Amid the failure of Lebanon’s parliament to elect a new president due to deep divisions over a replacement for Michel Aoun, a Lebanese lawmaker says the next head of state must defend national interests and be capable of standing up to unrelenting political pressures.
“Lawmakers are trying to reach consensus on the next president. We have listed some characteristics for the right candidate to fill the position. In our opinion, the disagreements over a successor to Aoun whose term expired at the end of October last year should be respected as we are trying to work out a proper equation out of such differences,” Mohammad Raad, head of Loyalty to the Resistance Bloc – the political wing of the Hezbollah resistance movement – in the Lebanese parliament, said on Monday.
“We clearly want a president who can respond to the legitimate and reasonable demands of the Lebanese nation, and maintain the balance between political blocs and various strata of the society. Moreover, the next Lebanese president must be strong-minded enough to dispel the illusion that enemies can count on his weakness or cooperation for the benefit of the Israeli regime,” Raad stressed.
He noted, “The president whom we are looking for is someone who can withstand pressures, and safeguard national interests. He should not have businesses abroad and be preoccupied with the profits and losses of his own firms.”
Moreover, Hussein Jashi, another legislator from the Loyalty to the Resistance Bloc, stated that the consequences of leaving the presidency vacant for la long time will adversely affect the interests of Lebanon, as well as the nation and its international prestige.
“Presidential vacancy will erode others’ trust in us. Therefore, we call for a serious and honest dialog in order to elect a new president as quickly as possible.”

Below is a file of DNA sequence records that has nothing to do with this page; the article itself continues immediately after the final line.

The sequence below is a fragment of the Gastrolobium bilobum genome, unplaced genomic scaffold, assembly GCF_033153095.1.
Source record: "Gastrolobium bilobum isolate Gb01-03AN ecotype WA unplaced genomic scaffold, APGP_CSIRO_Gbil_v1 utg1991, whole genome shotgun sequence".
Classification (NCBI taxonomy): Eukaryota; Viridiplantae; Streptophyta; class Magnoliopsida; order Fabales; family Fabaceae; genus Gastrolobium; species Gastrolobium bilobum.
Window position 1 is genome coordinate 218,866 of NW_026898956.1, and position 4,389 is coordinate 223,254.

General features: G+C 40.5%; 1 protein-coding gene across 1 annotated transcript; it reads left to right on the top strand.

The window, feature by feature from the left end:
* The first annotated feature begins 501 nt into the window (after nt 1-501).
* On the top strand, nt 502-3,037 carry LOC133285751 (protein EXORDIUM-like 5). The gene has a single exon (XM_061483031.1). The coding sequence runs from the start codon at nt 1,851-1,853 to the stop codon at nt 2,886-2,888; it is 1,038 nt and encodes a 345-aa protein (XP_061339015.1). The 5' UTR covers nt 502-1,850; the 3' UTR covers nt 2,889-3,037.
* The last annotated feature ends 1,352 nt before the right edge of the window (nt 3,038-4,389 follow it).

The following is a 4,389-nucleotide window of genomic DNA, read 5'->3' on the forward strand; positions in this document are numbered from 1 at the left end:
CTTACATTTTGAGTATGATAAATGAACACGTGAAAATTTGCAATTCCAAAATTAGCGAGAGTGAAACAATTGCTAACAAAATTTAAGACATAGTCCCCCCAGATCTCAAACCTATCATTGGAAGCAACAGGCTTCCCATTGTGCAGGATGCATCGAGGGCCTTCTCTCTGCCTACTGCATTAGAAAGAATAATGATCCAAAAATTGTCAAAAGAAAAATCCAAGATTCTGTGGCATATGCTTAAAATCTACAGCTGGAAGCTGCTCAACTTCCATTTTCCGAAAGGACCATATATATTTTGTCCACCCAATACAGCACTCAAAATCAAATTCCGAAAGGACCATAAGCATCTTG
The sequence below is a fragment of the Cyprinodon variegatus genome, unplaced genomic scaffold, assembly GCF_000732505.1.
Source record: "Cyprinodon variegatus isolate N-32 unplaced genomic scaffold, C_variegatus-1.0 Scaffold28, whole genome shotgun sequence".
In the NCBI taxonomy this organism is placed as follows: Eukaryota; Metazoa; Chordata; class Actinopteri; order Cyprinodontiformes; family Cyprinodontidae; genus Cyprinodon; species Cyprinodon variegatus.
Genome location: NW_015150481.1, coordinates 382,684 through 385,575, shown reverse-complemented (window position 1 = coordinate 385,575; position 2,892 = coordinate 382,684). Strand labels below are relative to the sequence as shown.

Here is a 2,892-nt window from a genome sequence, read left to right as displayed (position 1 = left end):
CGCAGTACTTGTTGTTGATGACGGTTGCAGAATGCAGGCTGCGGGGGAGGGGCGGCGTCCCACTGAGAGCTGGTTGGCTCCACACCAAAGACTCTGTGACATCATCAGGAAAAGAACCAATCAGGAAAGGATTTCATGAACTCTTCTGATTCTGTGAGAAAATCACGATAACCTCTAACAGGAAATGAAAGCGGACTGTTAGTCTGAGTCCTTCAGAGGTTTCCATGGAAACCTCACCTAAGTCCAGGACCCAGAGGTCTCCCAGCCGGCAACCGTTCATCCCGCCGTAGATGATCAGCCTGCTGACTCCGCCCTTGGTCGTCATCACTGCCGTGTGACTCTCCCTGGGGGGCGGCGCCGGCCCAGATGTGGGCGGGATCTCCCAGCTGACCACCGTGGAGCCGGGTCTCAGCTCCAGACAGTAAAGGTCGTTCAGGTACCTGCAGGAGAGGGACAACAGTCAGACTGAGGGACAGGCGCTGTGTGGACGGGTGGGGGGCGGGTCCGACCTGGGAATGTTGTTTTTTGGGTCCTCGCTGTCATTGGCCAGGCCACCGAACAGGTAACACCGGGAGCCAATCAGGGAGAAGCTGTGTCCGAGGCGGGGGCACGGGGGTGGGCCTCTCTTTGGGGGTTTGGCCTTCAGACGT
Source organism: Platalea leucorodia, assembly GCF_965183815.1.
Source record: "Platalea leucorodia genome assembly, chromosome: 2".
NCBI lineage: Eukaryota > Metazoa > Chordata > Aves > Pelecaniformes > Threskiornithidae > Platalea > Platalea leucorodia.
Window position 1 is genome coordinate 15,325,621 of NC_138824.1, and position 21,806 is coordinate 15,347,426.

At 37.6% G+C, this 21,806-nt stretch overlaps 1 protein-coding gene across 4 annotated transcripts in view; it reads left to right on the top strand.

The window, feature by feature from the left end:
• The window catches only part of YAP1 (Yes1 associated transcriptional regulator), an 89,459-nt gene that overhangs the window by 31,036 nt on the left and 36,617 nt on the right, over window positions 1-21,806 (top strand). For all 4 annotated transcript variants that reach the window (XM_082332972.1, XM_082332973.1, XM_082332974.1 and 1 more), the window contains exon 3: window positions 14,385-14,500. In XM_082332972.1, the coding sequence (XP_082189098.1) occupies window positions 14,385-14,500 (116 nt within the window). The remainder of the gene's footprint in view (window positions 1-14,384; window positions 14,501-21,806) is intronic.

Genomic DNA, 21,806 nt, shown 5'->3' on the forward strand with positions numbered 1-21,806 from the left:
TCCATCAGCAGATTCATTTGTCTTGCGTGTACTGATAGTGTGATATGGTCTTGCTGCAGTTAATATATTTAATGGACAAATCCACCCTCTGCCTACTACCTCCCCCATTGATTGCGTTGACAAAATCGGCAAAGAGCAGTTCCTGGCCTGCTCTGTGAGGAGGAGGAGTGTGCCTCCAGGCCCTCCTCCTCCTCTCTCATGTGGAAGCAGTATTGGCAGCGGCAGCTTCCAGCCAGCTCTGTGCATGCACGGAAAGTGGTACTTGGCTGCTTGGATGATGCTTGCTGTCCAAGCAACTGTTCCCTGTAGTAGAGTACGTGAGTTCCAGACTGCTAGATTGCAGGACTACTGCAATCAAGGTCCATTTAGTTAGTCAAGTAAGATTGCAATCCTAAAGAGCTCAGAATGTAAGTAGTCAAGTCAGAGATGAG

He emphasized that heavy reliance on foreigners has brought the country to the brink of collapse, arguing that Western and Arab countries have failed in recent years to honor their financial pledges and alleviate the crippling economic crisis facing Lebanon.
“We urge certain Lebanese political parties to either talk to their American, Western and Saudi allies to help Lebanon, or else let others seek assistance from Iran, Russia and China,” Jashi pointed out.
Lebanon’s presidency has seen stalemate several times since the 1975-1990 civil war. The country has also had only a caretaker government since last May.
The Arab country has been mired in an economic crisis that the World Bank has dubbed one of the worst in recent history, which comes amid crippling sanctions imposed by the US and its allies.
The Lebanese pound has lost more than 95 percent of its value on the black market since 2019.
According to the United Nations, the ongoing financial crisis in Lebanon has caused poverty rates to reach more than 80 percent of the population, and food prices have risen by an astonishing 2,000 percent.
Creditors under the US influence such as the International Monetary Fund (IMF) have conditioned the release of billions of dollars in emergency loans to specific reforms which many observers say would make the country dependent on the West.